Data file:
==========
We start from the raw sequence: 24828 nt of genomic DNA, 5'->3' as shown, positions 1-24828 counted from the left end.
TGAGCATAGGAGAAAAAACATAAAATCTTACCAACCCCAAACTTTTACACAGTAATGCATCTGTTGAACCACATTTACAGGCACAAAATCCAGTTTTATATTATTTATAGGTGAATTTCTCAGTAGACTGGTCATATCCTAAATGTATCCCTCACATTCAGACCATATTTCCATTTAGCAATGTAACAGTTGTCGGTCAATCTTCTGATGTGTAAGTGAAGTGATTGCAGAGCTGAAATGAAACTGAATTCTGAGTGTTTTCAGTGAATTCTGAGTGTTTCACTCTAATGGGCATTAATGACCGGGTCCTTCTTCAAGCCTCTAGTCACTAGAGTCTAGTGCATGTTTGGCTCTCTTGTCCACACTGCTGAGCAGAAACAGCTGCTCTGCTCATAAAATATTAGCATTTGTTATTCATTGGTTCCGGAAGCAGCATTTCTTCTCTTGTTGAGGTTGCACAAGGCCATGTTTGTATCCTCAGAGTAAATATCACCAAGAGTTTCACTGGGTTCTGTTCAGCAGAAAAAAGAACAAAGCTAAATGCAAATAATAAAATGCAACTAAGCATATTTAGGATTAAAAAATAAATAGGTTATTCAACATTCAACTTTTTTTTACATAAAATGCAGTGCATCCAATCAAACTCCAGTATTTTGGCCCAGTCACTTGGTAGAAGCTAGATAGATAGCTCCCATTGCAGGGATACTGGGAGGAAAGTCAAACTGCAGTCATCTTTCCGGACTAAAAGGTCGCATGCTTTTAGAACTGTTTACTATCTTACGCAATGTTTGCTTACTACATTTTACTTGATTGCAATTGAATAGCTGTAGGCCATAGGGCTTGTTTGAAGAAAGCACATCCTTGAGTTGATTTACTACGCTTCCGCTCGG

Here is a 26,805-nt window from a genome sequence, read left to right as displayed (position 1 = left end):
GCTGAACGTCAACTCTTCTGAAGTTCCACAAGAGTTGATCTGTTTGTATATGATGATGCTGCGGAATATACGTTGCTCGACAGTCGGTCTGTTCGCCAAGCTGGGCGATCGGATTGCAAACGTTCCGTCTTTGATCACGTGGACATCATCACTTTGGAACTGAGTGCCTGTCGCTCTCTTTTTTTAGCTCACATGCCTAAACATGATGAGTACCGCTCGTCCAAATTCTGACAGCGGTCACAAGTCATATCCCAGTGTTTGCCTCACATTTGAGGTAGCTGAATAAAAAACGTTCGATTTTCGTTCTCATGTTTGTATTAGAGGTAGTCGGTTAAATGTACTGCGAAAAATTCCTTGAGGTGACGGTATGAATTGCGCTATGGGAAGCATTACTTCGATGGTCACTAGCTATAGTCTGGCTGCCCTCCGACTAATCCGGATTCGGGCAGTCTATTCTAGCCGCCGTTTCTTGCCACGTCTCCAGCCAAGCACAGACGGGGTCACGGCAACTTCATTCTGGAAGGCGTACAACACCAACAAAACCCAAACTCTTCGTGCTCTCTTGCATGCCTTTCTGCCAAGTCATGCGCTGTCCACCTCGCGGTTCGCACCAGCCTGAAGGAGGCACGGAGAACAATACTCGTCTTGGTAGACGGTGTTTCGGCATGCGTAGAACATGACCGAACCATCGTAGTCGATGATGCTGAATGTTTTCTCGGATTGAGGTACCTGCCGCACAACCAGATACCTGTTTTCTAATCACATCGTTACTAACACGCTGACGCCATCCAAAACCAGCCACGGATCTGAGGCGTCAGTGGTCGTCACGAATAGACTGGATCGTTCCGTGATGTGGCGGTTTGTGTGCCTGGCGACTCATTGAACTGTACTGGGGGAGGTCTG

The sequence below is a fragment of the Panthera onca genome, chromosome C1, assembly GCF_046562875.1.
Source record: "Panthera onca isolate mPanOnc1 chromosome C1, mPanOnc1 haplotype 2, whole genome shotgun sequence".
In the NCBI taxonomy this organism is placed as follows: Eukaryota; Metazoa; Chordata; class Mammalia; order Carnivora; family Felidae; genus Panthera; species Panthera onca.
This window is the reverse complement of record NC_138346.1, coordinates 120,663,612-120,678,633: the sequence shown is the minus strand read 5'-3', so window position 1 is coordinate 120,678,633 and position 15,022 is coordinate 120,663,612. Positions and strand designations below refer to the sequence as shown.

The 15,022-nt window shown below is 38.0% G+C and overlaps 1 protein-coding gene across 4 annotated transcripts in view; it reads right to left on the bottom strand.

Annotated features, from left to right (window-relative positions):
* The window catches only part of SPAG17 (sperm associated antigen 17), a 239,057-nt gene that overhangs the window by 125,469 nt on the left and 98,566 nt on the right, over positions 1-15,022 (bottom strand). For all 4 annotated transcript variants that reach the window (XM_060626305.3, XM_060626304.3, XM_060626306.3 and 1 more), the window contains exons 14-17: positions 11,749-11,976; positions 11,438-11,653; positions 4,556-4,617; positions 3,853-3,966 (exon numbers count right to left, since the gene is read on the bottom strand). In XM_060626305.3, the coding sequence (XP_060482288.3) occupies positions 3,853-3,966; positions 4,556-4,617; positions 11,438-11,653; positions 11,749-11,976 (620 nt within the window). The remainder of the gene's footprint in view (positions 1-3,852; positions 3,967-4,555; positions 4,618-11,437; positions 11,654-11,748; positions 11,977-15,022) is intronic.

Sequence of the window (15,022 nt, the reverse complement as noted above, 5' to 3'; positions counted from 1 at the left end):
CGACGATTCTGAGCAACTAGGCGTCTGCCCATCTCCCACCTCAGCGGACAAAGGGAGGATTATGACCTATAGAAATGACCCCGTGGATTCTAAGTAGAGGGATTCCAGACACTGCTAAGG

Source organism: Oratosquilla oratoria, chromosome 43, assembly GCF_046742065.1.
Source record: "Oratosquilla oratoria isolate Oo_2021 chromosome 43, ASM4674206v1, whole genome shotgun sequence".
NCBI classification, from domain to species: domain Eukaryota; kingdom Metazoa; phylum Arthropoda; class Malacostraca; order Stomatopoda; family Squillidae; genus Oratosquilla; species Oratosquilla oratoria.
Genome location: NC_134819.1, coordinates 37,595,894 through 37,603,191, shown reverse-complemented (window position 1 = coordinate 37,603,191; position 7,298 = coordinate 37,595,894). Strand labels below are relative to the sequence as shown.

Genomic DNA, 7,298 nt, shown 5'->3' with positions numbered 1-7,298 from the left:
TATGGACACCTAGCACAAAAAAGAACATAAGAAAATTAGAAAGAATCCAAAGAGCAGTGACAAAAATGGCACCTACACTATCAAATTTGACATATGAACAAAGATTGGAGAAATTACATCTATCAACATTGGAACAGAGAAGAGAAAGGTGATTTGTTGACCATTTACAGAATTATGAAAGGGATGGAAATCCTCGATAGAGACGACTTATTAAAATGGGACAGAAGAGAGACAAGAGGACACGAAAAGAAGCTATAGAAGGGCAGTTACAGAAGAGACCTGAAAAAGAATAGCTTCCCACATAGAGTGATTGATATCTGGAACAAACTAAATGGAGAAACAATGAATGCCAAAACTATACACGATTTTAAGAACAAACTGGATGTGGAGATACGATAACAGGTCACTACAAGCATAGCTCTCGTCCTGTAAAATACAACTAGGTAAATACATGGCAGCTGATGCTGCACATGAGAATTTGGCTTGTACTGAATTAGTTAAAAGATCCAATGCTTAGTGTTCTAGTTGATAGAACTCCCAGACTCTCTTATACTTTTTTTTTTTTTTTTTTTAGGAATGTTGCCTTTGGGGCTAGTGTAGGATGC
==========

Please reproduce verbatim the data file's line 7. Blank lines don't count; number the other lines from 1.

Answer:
In the NCBI taxonomy this organism is placed as follows: Eukaryota; Metazoa; Chordata; class Mammalia; order Carnivora; family Felidae; genus Panthera; species Panthera onca.